We demonstrate a method for real time alignment of a Gaussian beam to an optical resonator. While thefrequency of a source laser is stabilized to a fundamental cavity mode resonance, phase modulation sidebands are applied at the off-axis mode frequencies. Asymmetrical transmission of the sideband at the frequency of each off-axis mode produces amplitude modulated optical signals and indicates the extent of the misalignments. Phase sensitive detection of these optical signals provides the error signals which are minimized by a control system that steers the input beam. In this way, optimum coupling of an injected source beam can be maintained to the fundamental mode of the resonator. This active alignment technique has demonstrated a sensitivity to tilts of 0.1 nrad/√Hz and to lateral beam displacements of 0.08 nm/√Hz in the ~1-Hz-1-kHz frequency range. These values correspond to 2 parts in 107√Hz for both the far-field divergence angle and the beam waist size. Such performance is within a factor of 2 of the shot noise limitation of the error signal measurement for a detected power of 160 µW.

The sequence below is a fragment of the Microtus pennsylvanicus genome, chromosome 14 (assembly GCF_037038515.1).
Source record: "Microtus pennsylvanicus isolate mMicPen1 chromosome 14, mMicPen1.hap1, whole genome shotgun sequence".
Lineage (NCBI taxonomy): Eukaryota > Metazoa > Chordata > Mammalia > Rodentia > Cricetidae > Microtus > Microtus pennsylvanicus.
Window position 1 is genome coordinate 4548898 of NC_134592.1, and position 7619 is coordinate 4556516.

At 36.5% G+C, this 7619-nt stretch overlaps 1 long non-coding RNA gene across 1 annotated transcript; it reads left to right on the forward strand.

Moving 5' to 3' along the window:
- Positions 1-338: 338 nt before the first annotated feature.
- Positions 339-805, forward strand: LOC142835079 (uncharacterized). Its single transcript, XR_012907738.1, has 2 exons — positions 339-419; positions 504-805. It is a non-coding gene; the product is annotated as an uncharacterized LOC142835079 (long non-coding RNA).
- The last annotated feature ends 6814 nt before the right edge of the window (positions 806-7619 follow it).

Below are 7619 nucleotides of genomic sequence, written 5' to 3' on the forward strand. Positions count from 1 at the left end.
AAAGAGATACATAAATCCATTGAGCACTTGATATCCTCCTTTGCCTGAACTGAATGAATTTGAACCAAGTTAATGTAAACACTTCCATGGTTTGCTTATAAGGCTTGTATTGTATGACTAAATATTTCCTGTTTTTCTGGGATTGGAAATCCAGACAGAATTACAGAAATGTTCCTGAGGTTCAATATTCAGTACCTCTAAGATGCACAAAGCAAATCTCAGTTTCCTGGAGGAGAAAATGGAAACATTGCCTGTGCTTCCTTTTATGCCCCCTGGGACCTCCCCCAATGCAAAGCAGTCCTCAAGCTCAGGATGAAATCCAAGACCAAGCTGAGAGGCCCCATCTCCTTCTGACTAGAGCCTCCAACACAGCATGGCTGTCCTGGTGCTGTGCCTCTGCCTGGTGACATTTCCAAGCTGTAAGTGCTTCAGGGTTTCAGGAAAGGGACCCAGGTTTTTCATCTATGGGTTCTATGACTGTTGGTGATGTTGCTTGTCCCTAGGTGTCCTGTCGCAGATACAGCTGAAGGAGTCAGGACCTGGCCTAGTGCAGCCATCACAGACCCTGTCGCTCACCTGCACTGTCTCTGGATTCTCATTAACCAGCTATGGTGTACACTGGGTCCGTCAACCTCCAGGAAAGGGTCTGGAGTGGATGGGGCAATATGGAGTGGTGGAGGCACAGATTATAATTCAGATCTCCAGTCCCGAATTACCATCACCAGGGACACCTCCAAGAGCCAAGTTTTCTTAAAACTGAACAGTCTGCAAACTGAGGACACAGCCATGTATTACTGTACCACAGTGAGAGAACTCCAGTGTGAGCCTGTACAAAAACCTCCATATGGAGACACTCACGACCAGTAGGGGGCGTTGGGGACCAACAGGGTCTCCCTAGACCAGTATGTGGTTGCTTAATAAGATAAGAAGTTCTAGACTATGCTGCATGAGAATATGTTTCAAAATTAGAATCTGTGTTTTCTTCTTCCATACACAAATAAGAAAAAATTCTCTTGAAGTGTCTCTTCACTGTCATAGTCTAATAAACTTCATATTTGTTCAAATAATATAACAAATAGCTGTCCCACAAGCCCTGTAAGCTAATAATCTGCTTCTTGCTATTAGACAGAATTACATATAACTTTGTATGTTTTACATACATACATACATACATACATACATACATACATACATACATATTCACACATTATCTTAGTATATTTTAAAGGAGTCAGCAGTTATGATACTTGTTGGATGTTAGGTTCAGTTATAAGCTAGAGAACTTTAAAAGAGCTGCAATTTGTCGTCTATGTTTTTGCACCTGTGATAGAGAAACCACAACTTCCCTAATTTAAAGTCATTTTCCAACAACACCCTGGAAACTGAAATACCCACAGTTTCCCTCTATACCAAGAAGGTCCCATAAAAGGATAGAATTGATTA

© 1990 Optical Society of America
Nicholas M. Sampas and Dana Z. Anderson, "Stabilization of laser beam alignment to an optical resonator by heterodyne detection of off-axis modes," Appl. Opt. 29, 394-403 (1990)